1 - Serviço de Cefaleia, Departamento de Neurologia, Irmandade da Santa Casa de Misericórdia de São Paulo.
Telemedicine is a modality of health care services delivery with the use of communication technologies. Its use has grown in several medicine areas. Several studies evaluated the feasibility, acceptance, efficacy, cost-effectiveness, and safety of telemedicine in the diagnosis and management of primary headache disorders. Videoconsultations were shown to be effective, convenient, and safe for primary headache disorders and migraine follow up. Some mobile health devices were show to improve adherence favoring better outcomes. Handling health data is a major concern so that international compliance standards must be adopted in all telemedicine procedures. The impact in the health system and increased access to appropriate primary headache treatments with the use of these technologies has yet to be elucidated.
Keywords: Telemedicine, Primary Headache; Migraine; Videoconsultation; Mobile Health
A telemedicina é uma modalidade de disponibilização de serviços médicos com o uso da tecnologia da informação. Seu uso tem crescido enormemente em várias áreas da medicina. Vários estudos avaliaram a viabilidade, aceitação, eficácia, custo-efetividade e segurança da telemedicina no diagnóstico e tratamento das cefaleias primárias. A vídeoconsulta mostrou-se uma forma eficaz, conveniente e segura no seguimento terapêutico das cefaleias primárias e da enxaqueca. Alguns aplicativos para dispositivos móveis mostraram aumento da aderência, favorecendo melhores resultados. A segurança de dados de saúde é uma preocupação, sendo imprescindível seguir rigorosamente os protocolos internacionais de conformidade. O impacto no sistema de saúde e o aumento do acesso a tratamentos adequados proporcionados por estas tecnologias ainda precisa ser melhor elucidado.
Descritores: Telemedicina; Cefaleias Primárias; Enxaqueca; Vídeoconsultas; Aplicativos de Saúde.
The definition of telemedicine according to the World Health Organization is “The delivery of health care services, where distance is a critical factor, by all health care professionals using information and communication technologies for the exchange of valid information for diagnosis, treatment and prevention of disease and injuries, research and evaluation, and for the continuing education of health care providers, all in the interests of advancing the health of individuals and their communities”.(1,2) The history of telemedicine begins in the early 20th century with the transmission of eletrocardiographic using telephone wires. (3) Other technologies, such as closed circuit television, began to be used in the 1950s and 1960s. (4,5) In 1967, the Massachusetts General Hospital starts to provide remote health healthcare services to Boston Logan Airport, being the first structured telemedicine service. (6) With the introduction of World Wide Web (www) in 1990, the possibility of health information exchange is greatly expanded, by replacing analogue processes with digital ones, increasing enormously the capacity to store and transmit data. (7)
The delivery of telemedicine services can be made by four different ways: 1) synchronous – with live video between patient and provider or non-specialist with specialist, 2) store and forward - by acquiring medical data and further transmitting it to a provider or a specialist, 3) remote monitoring - with the use of wearables and biosensors, and 4) mobile health (mHealth) - which is the health practice supported by mobile devices. (8-10) The use of telemedicine in Neurology is growing due to the fact that neurological care is still poor around the world. Telestroke accounts for 65% stroke treatments “in the USA” - A determiner is probably missing here and Canada. Several studies have showed potential benefits of telemedicine in the management of Parkinson’s Disease, Epilepsy, Multiple Sclerosis, Brain and Spinal injury, and Amytrophic Lateral Sclerosis. (11,12)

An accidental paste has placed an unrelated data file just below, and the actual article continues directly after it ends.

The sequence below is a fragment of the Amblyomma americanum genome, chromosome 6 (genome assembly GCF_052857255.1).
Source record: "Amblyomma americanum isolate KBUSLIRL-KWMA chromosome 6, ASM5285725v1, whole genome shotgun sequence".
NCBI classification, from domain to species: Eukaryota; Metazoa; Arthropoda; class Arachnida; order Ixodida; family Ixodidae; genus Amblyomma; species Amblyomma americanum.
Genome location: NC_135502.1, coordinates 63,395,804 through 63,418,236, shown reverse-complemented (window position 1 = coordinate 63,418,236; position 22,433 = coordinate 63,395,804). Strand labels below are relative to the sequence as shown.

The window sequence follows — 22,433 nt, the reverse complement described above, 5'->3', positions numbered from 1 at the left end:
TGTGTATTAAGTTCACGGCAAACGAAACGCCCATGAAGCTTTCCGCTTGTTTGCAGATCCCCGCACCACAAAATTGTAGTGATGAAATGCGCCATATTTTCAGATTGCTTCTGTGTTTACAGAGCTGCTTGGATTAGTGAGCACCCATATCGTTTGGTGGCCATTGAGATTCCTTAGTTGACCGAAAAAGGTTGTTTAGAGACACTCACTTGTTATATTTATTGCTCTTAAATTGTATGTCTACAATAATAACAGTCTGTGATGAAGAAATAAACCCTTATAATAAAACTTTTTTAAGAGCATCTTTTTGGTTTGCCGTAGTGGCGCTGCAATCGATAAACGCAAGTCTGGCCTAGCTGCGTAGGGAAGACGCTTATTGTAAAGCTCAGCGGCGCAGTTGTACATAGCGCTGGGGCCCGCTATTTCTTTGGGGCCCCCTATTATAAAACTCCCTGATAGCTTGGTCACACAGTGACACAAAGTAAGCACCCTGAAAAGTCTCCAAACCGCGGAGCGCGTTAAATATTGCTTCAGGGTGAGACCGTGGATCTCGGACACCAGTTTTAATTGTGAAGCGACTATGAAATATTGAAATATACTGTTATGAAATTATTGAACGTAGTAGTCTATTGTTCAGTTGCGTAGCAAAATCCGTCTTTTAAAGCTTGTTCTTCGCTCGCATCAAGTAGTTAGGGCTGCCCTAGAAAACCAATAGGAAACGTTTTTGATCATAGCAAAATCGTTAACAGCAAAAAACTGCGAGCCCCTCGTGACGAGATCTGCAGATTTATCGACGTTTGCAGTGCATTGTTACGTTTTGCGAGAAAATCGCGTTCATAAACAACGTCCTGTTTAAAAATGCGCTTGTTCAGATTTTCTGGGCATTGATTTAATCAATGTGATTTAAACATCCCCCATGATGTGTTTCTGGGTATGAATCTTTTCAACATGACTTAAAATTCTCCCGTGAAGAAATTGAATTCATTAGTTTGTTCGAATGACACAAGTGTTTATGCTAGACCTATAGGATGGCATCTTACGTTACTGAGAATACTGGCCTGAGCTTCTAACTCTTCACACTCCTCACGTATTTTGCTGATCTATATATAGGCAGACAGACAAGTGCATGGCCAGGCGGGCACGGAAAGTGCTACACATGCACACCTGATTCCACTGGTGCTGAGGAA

Primary headaches are associated with a significant impact. (13-15) However, the availability of headache medical services is poor worldwide and even higher in developing countries such as Brazil. (16-21) Considering the need to expand access to headache treatment and the high prevalence of these disorders, telemedicine seems to be an attractive alternative to provide care for these patients. In the present review we will critically discuss the current evidence about this topic.
TELEMEDICINE AND HEADACHE IN THE LITERATURE
By searching with the words “Telemedicine” and “Headache” in the PubMed database 53 articles are found, including several article types, such as clinical trials, case reports, reviews, and opinion articles. Among them, twenty are clinical studies or case presentations evaluating specific telemedicine procedures in the treatment of headache or specific headache disorders. The first scientific paper about the use of communication technologies in headache care was published in 2004. Several studies about behavioral interventions on adherence and outcomes in headache treatment with the use of mHealth were published between 2004 and 2016, when the first well designed, prospective telemedicine and headache clinical trial article was published. (22-24) In this critical review we took into consideration the most important articles evaluating synchronous telemedicine and mobile health (mHealth).